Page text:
Insurance Circular Letter No. 3 (2023)
May 10, 2023
All Insurers Authorized to Write Accident and Health Insurance in New York State, Article 43 Corporations, Health Maintenance Organizations, Student Health Plans Certified Pursuant to Insurance Law § 1124, Municipal Cooperative Health Benefit Plans, and Prepaid Health Services Plans
Coverage of COVID-19 Testing and Immunization Following the Expiration of the Federal Public Health Emergency
STATUTORY AND REGULATORY REFERENCES: N.Y. Insurance Law §§ 3216, 3221, and 4303 and 11 NYCRR 52 (Insurance Regulation 62); Families First Coronavirus Response Act (“FFCRA”); Coronavirus Aid, Relief, and Economic Security Act (“CARES Act”)
I. Background and Purpose
The purpose of this circular letter is to provide guidance to insurers authorized to write accident and health insurance in this state, Article 43 corporations, health maintenance organizations, student health plans certified pursuant to New York Insurance Law § 1124, municipal cooperative health benefit plans, and prepaid health services plans (collectively, “issuers”) related to coverage of COVID-19 testing and immunizations under health insurance policies and contracts following the end of the federally declared public health emergency (“PHE”) and the expiration of the 57th and 61st emergency amendments to 11 NYCRR 52 (Insurance Regulation 62) (the “emergency regulations”). This circular letter does not apply to Child Health Plus, Essential Plan, and Medicaid managed care coverage.
The U.S. Department of Health and Human Services declared a PHE in response to the COVID-19 pandemic on January 31, 2020, and the PHE expires at the end of the day on May 11, 2023. Although certain coverage requirements under the CARES Act, Pub. L. No. 116-136 (2020), FFCRA, Pub. L. No. 116-127 (2020), and the emergency regulations are expiring at the end of the PHE on May 11, 2023, there are requirements that remain in place under federal and state laws regarding coverage of COVID-19 testing and immunizations. Issuers should process claims for COVID-19 immunizations and COVID-19 tests that are provided on or before May 11, 2023 in accordance with the federal and state requirements in place during the PHE, and issuers should look to the earliest date on which an item or service is furnished within an episode of care1 to determine the date that a COVID-19 diagnostic test is rendered, when the test involves multiple items or services. See “FAQs about Families First Coronavirus Response Act, Coronavirus Aid, Relief, and Economic Security Act, and Health Insurance Portability and Accountability Act Implementation Part 58” (“FAQs”) issued by the U.S. Departments of Labor, Health and Human Services, and the Treasury (collectively, “the federal Departments”) on March 29, 2023. Issuers should process claims for COVID-19 immunizations and COVID-19 tests that are provided after May 11, 2023 as described below.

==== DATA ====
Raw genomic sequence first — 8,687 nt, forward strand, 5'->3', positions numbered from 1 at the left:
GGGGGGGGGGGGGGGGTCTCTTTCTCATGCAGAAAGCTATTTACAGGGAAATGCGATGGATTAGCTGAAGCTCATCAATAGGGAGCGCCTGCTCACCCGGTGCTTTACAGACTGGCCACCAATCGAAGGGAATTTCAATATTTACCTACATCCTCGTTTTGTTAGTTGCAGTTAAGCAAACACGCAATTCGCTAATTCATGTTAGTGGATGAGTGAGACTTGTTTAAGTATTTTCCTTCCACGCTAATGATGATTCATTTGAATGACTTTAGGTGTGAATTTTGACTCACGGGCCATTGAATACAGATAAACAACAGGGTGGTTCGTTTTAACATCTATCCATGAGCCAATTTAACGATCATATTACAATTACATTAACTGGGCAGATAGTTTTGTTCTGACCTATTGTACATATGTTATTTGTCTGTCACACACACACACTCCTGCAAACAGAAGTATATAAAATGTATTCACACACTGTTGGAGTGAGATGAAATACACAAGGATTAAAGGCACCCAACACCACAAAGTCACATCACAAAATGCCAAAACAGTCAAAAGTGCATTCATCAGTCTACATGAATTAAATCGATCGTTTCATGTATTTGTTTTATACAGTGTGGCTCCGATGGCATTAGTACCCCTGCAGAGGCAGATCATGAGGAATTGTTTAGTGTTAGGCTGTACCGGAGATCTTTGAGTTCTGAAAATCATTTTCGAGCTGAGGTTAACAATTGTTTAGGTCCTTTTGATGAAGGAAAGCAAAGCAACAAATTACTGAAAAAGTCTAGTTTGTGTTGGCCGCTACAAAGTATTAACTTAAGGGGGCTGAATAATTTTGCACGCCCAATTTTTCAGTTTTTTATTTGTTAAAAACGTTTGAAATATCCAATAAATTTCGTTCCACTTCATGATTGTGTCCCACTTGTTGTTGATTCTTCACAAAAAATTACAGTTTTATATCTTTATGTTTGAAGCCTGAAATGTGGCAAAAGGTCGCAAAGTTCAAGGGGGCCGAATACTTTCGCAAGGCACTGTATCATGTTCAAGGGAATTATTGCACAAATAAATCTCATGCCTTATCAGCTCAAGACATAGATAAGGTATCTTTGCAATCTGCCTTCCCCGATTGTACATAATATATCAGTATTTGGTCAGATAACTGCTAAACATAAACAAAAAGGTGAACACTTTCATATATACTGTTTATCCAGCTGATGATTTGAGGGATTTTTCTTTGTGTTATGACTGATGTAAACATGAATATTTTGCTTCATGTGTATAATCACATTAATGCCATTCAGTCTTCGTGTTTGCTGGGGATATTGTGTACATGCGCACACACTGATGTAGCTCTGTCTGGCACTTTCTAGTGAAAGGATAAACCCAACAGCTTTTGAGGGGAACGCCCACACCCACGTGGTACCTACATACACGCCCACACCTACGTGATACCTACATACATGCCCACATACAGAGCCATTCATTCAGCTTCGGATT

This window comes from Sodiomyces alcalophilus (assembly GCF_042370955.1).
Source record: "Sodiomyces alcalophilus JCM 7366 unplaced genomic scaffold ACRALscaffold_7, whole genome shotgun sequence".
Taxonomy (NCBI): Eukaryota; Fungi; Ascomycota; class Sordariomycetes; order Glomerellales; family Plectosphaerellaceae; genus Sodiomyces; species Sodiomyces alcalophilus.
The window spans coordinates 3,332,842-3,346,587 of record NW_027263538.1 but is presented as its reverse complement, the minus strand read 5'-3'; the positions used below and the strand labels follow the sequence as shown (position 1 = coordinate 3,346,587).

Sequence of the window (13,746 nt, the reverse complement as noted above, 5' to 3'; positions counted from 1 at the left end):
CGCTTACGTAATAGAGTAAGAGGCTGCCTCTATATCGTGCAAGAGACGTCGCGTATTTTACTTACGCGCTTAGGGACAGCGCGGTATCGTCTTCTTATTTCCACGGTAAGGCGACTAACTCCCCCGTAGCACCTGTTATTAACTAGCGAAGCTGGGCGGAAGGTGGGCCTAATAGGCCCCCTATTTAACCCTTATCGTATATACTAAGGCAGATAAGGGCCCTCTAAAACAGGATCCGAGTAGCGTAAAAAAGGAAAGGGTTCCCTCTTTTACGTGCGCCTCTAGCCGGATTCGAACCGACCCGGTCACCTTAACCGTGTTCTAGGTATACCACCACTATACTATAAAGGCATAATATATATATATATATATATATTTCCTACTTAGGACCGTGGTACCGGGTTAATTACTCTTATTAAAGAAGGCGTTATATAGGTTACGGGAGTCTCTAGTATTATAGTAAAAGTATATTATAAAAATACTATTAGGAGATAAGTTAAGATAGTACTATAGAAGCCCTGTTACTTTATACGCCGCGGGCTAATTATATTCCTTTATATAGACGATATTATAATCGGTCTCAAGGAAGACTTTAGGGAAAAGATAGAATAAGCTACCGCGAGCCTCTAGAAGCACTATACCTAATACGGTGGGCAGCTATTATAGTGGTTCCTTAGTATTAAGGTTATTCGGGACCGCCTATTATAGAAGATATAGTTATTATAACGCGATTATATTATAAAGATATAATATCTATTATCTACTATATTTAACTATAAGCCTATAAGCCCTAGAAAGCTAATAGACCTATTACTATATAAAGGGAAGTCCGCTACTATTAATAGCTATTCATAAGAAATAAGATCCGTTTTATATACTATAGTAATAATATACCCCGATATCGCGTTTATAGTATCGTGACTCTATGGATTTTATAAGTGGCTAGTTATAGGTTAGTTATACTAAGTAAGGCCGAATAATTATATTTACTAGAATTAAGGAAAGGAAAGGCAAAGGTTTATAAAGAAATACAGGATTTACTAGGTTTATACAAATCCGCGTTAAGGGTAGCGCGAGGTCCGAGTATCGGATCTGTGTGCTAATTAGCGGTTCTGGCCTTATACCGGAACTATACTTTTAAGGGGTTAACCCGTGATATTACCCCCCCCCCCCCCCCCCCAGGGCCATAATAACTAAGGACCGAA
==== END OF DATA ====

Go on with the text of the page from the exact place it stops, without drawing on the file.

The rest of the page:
II. Coverage of COVID-19 Testing During the PHE
In response to the PHE, the New York State Department of Financial Services (“DFS”) promulgated, on an emergency basis, the 57th Amendment to Insurance Regulation 62 starting on March 13, 2020. The regulation prohibits individual, small group, and large group health insurance policies and contracts from imposing copayments, coinsurance, or annual deductibles (“cost-sharing”) on in-network laboratory tests and visits to diagnose COVID-19, including through telehealth or at an in-network provider’s office, an in-network urgent care center, any other in-network outpatient provider setting able to diagnose COVID-19, or an emergency department of a hospital. However, an issuer may impose cost-sharing in accordance with the applicable policy or contract for any follow-up care or treatment for COVID-19, including an inpatient hospital admission, as otherwise permitted by law. Section 3202 of the CARES Act requires an issuer providing coverage of items and services2 described in § 6001(a) of division F of FFCRA to reimburse a health care provider who renders diagnostic testing for COVID-19 during the PHE, regardless of whether the provider is in-network.
In addition, guidance issued on April 11, 2020 jointly by the federal Departments states that issuers shall not impose any cost-sharing requirements, prior authorization requirements, or other medical management requirements for items and services that must be provided under § 6001(a) of FFCRA, as amended by § 3201 of the CARES Act, when medically appropriate for the individual as determined by the individual’s attending health care provider in accordance with accepted standards of current medical practice for the duration of the PHE.